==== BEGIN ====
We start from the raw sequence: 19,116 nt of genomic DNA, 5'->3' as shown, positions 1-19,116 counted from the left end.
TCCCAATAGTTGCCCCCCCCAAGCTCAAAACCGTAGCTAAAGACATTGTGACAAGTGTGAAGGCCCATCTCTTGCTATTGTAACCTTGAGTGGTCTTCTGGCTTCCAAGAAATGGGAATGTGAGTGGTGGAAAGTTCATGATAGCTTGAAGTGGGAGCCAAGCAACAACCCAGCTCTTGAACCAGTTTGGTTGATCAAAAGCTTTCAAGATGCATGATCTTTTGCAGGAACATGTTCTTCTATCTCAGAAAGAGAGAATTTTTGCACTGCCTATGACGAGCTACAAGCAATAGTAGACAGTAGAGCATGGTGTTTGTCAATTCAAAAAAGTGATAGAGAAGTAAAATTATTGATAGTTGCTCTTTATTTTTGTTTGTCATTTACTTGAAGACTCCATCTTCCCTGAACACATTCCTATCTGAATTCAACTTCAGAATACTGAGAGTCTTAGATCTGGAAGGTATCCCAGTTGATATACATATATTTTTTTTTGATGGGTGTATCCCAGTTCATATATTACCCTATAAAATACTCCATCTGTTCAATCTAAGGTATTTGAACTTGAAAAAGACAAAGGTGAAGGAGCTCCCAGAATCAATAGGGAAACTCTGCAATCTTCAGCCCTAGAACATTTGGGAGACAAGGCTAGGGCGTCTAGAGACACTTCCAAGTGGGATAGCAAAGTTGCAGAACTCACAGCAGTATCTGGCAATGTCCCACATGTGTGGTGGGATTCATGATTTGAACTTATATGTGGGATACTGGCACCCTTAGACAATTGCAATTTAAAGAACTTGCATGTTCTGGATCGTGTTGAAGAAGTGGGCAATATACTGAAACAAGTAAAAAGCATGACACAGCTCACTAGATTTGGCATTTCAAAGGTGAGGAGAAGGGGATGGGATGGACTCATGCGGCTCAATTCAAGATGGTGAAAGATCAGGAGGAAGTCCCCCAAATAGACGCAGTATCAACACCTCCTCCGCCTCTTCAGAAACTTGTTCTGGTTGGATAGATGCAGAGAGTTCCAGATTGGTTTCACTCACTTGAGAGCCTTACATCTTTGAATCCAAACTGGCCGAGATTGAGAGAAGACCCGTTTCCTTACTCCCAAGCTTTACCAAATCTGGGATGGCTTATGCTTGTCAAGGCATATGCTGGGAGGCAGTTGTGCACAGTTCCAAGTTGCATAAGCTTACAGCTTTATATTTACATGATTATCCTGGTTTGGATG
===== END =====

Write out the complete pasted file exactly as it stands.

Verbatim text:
We start from the raw sequence: 19,116 nt of genomic DNA, 5'->3' as shown, positions 1-19,116 counted from the left end.
TCCCAATAGTTGCCCCCCCCAAGCTCAAAACCGTAGCTAAAGACATTGTGACAAGTGTGAAGGCCCATCTCTTGCTATTGTAACCTTGAGTGGTCTTCTGGCTTCCAAGAAATGGGAATGTGAGTGGTGGAAAGTTCATGATAGCTTGAAGTGGGAGCCAAGCAACAACCCAGCTCTTGAACCAGTTTGGTTGATCAAAAGCTTTCAAGATGCATGATCTTTTGCAGGAACATGTTCTTCTATCTCAGAAAGAGAGAATTTTTGCACTGCCTATGACGAGCTACAAGCAATAGTAGACAGTAGAGCATGGTGTTTGTCAATTCAAAAAAGTGATAGAGAAGTAAAATTATTGATAGTTGCTCTTTATTTTTGTTTGTCATTTACTTGAAGACTCCATCTTCCCTGAACACATTCCTATCTGAATTCAACTTCAGAATACTGAGAGTCTTAGATCTGGAAGGTATCCCAGTTGATATACATATATTTTTTTTTGATGGGTGTATCCCAGTTCATATATTACCCTATAAAATACTCCATCTGTTCAATCTAAGGTATTTGAACTTGAAAAAGACAAAGGTGAAGGAGCTCCCAGAATCAATAGGGAAACTCTGCAATCTTCAGCCCTAGAACATTTGGGAGACAAGGCTAGGGCGTCTAGAGACACTTCCAAGTGGGATAGCAAAGTTGCAGAACTCACAGCAGTATCTGGCAATGTCCCACATGTGTGGTGGGATTCATGATTTGAACTTATATGTGGGATACTGGCACCCTTAGACAATTGCAATTTAAAGAACTTGCATGTTCTGGATCGTGTTGAAGAAGTGGGCAATATACTGAAACAAGTAAAAAGCATGACACAGCTCACTAGATTTGGCATTTCAAAGGTGAGGAGAAGGGGATGGGATGGACTCATGCGGCTCAATTCAAGATGGTGAAAGATCAGGAGGAAGTCCCCCAAATAGACGCAGTATCAACACCTCCTCCGCCTCTTCAGAAACTTGTTCTGGTTGGATAGATGCAGAGAGTTCCAGATTGGTTTCACTCACTTGAGAGCCTTACATCTTTGAATCCAAACTGGCCGAGATTGAGAGAAGACCCGTTTCCTTACTCCCAAGCTTTACCAAATCTGGGATGGCTTATGCTTGTCAAGGCATATGCTGGGAGGCAGTTGTGCACAGTTCCAAGTTGCATAAGCTTACAGCTTTATATTTACATGATTATCCTGGTTTGGATG